— Spotlight, Cineplex Dartmouth Crossing, 10pm, & Scotiabank Theatre (Bayers Lake), 10:05pm, regular pricing discounted Tuesday, film continues through Thursday (at least). Tom McCarthy, 2015, USA, 129 minutes.
  • Wednesday (Dec 23) — It’s a Wonderful Life, Cineplex Park Lane & Dartmouth Crossing, 7pm, $6. Frank Capra, USA, 1946, 130 minutes.
  • Thursday (Dec 24) — It’s a Wonderful Life, Cineplex Park Lane & Dartmouth Crossing, 7pm, $6. Frank Capra, USA, 1946, 130 minutes.
  • Friday (Dec 25) — It’s a Wonderful Life, Cineplex Park Lane, 4:30pm, 7:40pm & 10:45pm, $6. Frank Capra, USA, 1946, 130 minutes.

Halifax film screening picks — Dec 14-20

14 Dec
December 14, 2015

Brooklyn is a really nice movie. There, that is about the faintest-sounding praise you can give, isn’t it? And yet… it also happens to be sparklingly intelligent, entertainingly witty, and, yes, tremendously moving. So maybe don’t hold its niceness against it. The Canadian-Irish co-production has a Nick Hornby screenplay adapted from a Colm Tóibín novel, and features excellent casting across the board, with an especially great starring turn by Saoirse Ronan. It’s playing at the Oxford, and also has a Tuesday night screening in Annapolis Royal.

As for me, I’ll be driving to Liverpool on Wednesday to see Taxi, the latest from Iranian dissident filmmaker Jafar Panahi, because I’m too excited about it to wait for the March screening in Wolfville. You might be a cinephile if…

A couple of local screening series wrap up for 2015 this week. Tonight (Monday) at the Central Library, the Radical Imagination Project screens the documentary Cultures of Resistance (which you can also see in its entirety on Vimeo), and Wednesday at the Dalhousie Art Gallery the final instalment in the fall science fiction series is the rotoscoped Philip K. Dick novel adaptation by Richard Linklater, A Scanner Darkly.

Here are my Halifax area screening picks for this week:

  • Monday (Dec 14) — Cultures of Resistance, O’Regan Auditorium @ Halifax Central Library, 6:30pm, free, presented by the Radical Imagination Project. Iara Lee, USA, 2010, 73 minutes.
  • Tuesday (Dec 15) — Brooklyn, Cineplex Oxford, 6:45pm & 9:30pm, ‎regular pricing discounted Tuesday, film continues through Thursday (at least). John Crowley, Ireland/UK/Canada, 2015, 112 minutes.
    — Spotlight, Cineplex Dartmouth Crossing & Scotiabank Theatre (Bayers Lake), various times, regular pricing discounted Tuesday, film continues through Thursday (at least). Tom McCarthy, 2015, USA, 129 minutes.
    — Room, Cineplex Dartmouth Crossing, 1:10pm, 4pm, 6:45pm &‎ ‎9:35pm‎, regular pricing discounted Tuesday, film continues through Thursday (at least). Lenny Abrahamson, 2015, USA, 118 minutes.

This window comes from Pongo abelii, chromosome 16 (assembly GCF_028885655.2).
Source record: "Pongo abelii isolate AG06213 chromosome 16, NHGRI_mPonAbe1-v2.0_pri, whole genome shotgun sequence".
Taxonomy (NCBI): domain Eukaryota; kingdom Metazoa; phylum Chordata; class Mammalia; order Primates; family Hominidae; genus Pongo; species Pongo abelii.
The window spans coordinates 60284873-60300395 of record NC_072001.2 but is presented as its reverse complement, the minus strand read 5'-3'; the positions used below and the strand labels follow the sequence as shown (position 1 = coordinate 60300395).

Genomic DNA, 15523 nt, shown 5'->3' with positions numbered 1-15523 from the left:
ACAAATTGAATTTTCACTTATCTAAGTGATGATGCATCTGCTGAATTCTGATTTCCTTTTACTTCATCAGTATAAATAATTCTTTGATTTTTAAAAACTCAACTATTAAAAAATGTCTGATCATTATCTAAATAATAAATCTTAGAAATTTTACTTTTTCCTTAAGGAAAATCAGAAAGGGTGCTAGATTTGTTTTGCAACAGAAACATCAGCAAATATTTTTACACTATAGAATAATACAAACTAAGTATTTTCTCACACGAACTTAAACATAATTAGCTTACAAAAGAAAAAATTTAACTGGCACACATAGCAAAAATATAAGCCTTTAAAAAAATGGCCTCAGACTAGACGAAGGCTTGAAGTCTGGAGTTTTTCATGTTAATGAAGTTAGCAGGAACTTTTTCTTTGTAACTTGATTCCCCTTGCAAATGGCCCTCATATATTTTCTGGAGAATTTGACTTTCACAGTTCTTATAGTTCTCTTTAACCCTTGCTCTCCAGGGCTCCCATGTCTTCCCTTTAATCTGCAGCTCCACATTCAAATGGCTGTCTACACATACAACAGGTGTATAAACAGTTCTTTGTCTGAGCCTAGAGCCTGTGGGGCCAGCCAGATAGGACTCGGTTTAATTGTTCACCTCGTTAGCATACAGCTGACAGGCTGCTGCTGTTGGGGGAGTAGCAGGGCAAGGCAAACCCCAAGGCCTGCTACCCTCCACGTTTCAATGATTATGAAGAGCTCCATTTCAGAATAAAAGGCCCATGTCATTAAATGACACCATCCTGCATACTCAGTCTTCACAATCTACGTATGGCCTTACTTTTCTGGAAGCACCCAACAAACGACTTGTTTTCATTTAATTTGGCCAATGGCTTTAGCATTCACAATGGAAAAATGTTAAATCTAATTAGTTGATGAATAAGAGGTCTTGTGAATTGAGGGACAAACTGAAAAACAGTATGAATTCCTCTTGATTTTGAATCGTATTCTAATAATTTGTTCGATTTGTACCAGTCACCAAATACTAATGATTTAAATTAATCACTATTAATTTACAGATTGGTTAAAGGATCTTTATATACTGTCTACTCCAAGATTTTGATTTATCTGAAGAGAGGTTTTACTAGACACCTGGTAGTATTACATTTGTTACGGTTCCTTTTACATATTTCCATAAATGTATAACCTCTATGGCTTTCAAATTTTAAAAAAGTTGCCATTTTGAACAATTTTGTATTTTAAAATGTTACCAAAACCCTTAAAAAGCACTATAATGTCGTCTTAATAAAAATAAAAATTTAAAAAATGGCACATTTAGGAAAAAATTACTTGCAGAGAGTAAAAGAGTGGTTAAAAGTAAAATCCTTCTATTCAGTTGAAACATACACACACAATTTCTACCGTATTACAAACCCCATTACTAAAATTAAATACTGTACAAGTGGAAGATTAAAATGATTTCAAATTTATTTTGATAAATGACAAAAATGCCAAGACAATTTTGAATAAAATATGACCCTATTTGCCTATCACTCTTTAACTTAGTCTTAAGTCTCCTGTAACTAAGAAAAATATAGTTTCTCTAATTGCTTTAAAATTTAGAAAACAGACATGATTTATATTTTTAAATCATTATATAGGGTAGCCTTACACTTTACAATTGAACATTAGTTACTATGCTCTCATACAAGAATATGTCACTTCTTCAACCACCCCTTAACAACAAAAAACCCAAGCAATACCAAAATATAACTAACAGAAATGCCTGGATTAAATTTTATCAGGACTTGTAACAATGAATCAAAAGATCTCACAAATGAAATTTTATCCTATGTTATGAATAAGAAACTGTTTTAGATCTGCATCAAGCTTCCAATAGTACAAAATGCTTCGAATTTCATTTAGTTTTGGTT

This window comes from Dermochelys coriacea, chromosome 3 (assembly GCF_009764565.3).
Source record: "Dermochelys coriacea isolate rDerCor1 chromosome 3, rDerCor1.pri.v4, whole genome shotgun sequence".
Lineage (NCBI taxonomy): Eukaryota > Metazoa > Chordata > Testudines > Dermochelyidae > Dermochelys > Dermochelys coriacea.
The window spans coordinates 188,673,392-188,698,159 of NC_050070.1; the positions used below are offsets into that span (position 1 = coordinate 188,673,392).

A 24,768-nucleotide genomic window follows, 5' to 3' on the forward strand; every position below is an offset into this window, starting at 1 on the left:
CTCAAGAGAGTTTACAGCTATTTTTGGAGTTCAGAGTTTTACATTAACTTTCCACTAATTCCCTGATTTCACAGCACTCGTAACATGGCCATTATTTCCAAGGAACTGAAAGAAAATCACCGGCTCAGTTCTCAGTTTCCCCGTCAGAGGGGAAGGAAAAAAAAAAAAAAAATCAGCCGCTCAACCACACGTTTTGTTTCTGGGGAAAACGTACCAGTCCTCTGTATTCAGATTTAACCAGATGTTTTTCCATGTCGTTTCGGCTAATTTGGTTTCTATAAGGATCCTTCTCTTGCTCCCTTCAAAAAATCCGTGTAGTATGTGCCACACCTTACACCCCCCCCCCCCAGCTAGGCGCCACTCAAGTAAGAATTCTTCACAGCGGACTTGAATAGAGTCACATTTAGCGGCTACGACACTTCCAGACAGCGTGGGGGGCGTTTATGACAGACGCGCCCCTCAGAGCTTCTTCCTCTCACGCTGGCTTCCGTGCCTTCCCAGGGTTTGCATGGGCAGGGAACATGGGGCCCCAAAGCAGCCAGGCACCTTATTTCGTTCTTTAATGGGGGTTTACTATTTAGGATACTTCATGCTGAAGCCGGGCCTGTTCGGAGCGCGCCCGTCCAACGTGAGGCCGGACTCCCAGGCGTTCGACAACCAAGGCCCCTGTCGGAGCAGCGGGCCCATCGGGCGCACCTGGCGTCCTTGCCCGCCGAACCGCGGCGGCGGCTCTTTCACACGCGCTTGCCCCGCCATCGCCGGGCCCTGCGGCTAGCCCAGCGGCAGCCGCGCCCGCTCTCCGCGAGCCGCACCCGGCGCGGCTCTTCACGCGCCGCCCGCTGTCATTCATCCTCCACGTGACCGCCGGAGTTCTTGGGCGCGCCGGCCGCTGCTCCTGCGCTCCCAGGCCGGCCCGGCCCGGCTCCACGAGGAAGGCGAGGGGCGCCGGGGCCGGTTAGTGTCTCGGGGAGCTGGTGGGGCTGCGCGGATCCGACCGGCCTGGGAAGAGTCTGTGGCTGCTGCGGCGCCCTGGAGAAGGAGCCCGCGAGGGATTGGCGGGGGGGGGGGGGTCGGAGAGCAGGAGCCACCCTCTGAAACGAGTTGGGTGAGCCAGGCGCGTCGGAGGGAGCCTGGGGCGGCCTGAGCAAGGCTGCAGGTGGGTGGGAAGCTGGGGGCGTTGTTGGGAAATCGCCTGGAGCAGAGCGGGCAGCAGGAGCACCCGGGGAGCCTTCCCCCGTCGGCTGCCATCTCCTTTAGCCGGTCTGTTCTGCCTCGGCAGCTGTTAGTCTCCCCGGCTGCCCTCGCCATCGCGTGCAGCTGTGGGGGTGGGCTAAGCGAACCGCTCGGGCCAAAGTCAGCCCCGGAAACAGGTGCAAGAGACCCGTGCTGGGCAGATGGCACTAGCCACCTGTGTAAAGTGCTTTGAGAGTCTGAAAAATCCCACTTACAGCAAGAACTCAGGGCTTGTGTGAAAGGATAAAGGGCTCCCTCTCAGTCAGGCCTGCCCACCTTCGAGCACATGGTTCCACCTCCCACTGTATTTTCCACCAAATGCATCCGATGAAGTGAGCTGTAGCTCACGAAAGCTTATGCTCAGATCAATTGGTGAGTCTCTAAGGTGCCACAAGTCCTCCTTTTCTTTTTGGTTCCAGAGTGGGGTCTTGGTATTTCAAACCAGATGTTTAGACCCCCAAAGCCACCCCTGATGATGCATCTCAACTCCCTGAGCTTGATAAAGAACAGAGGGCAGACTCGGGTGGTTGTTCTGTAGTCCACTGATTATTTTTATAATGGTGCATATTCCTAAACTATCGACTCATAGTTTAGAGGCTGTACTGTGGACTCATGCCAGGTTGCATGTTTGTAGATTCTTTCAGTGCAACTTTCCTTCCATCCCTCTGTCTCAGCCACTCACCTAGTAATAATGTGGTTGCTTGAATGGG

• Wednesday (Dec 16) — A Scanner Darkly, Dalhousie Art Gallery, 8pm, free. Richard Linklater, USA, 2006, 100 minutes.

Here are my Annapolis Valley and South Shore screening picks for this week:

  • Tuesday (Dec 15) — Brooklyn, King’s Theatre (209 St. George St., Annapolis Royal),  7:30pm, $8. John Crowley, Ireland/UK/Canada, 2015, 112 minutes.
  • Wednesday (Dec 16) — Taxi, Astor Theatre (59 Gorham Street, Liverpool), 7pm, $8. Jafar Panahi, 2015, Iran, 82 minutes.

Halifax film screening picks — Dec 7-13

07 Dec
December 7, 2015

Now that I’ve had a chance to see Spotlight, I have to make it my top recommendation for this week. It is, as they say, a “solid procedural”—but if all procedurals were this excellent, that wouldn’t sound like faint praise. There isn’t a smidgen of cinematic innovation in this film, but there’s a perfection of pace, tone, and balanced perspective that I rarely see in this sort of film. And, simply, it has something important to impart.

The Dal Art Gallery film series returns from a two-week hiatus for the penultimate screening of the fall science fiction series—the Spielberg PKD adaptation Minority Report.

The Thrillema is back for a December screening, and a special one it is—with the Museum of Natural History in renovation mode, Menz & Mollyz Bar has stepped up to host a screening of The Nightmare Before Christmas. You’re invited to message the Thrillema kids via Facebook to get on the VIP list if you want to hang out and party afterwards without paying the bar’s usual cover.

If that isn’t enough to get you in the Christmas spirit, then maybe this weekend’s late-night Cineplex Park Lane screenings of Die Hard will make you want to say “Now I have a machine gun, ho ho ho!”

The Fundy Film Society in Wolfville has the Royal Concertgebouw Orchestra tour doc Around the World in 50 Concerts on Wednesday.

Here are my Halifax area screening picks for this week:

  • Tuesday (Dec 8) — Spotlight, Cineplex Dartmouth Crossing & Scotiabank Theatre (Bayers Lake), various times, regular pricing discounted Tuesday, film continues through Thursday (at least). Tom McCarthy, 2015, USA, 129 minutes.
    — Room, Cineplex Dartmouth Crossing, 12:55‎pm, ‎3:50pm,‎ ‎6:40pm &‎ ‎9:30pm‎‎, regular pricing discounted Tuesday, film continues through Thursday (at least). Lenny Abrahamson, 2015, USA, 118 minutes.
  • Wednesday (Dec 9) — Minority Report, Dalhousie Art Gallery, 8pm, free. Steven Spielberg, USA, 2002, 144 minutes.
  • Thursday (Dec 10) — The Nightmare Before Christmas, Menz & Mollyz Bar, 2182 Gottingen Street, 8pm, free advance tickets at Strange Adventures. Henry Selick, USA, 1993, 76 minutes.